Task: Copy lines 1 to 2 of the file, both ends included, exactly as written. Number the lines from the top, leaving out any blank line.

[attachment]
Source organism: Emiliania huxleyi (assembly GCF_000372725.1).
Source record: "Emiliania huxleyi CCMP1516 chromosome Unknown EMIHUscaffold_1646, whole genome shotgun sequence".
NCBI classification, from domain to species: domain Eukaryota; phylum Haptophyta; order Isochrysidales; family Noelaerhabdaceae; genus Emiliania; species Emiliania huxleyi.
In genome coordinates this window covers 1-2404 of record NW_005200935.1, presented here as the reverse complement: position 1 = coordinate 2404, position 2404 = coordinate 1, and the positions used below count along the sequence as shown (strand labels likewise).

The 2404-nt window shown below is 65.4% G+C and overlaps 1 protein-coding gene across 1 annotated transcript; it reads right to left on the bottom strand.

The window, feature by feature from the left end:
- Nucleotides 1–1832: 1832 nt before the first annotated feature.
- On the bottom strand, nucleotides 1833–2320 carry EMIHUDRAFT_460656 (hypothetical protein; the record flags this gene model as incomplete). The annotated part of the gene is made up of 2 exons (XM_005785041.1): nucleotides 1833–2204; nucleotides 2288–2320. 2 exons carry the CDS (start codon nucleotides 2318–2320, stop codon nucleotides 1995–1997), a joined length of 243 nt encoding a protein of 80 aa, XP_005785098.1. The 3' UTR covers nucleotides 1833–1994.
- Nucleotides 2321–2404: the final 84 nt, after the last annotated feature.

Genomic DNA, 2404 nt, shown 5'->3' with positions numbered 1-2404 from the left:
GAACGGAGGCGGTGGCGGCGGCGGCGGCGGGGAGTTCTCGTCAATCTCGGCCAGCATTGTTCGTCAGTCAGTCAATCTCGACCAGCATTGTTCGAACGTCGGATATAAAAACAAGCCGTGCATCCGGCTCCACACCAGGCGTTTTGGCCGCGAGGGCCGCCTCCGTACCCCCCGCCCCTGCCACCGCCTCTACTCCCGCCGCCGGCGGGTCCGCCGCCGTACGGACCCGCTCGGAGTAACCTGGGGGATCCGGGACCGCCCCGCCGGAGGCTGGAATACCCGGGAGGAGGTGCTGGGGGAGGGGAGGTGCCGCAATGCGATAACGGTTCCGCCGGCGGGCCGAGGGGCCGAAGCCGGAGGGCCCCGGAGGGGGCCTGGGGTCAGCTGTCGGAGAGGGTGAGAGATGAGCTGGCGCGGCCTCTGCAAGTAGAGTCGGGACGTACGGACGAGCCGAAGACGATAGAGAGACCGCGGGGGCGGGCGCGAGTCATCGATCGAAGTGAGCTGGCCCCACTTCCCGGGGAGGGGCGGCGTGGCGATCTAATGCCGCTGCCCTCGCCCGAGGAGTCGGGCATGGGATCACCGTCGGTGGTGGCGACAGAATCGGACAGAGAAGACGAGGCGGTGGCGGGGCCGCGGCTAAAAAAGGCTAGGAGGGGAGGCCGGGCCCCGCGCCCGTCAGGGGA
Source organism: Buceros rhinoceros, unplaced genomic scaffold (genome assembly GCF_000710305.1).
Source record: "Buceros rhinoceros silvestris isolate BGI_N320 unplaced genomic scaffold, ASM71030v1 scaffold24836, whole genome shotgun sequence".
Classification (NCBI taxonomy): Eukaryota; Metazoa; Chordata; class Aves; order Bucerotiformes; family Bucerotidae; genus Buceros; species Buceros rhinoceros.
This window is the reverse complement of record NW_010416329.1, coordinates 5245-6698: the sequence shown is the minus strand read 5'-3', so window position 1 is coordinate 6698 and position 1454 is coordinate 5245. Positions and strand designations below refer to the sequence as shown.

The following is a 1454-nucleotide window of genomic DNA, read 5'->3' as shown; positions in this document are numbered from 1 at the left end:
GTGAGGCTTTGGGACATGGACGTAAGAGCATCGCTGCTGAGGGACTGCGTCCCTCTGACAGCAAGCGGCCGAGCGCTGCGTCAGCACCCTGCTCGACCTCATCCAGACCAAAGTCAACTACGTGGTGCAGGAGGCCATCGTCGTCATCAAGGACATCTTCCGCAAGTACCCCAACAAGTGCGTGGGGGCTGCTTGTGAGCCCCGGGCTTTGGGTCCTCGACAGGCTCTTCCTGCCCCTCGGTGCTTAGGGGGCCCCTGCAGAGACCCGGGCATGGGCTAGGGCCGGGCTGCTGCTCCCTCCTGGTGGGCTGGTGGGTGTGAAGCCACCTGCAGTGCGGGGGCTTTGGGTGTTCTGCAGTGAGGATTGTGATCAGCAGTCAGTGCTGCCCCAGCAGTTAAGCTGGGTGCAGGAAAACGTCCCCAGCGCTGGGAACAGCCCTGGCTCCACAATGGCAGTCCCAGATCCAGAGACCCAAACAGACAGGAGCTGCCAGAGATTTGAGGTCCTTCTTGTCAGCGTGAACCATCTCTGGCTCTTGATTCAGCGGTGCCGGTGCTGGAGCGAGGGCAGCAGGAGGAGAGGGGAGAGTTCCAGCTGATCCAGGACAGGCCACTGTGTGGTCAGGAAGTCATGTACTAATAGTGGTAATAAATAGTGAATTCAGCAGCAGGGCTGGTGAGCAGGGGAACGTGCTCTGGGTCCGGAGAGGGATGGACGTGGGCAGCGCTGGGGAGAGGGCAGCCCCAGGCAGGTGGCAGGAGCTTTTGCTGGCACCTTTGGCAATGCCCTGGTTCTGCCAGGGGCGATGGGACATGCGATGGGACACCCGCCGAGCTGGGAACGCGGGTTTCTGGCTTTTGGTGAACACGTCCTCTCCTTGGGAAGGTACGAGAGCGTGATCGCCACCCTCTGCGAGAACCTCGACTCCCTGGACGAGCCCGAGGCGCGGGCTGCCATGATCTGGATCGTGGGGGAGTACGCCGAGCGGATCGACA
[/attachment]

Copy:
Source organism: Emiliania huxleyi (assembly GCF_000372725.1).
Source record: "Emiliania huxleyi CCMP1516 chromosome Unknown EMIHUscaffold_1646, whole genome shotgun sequence".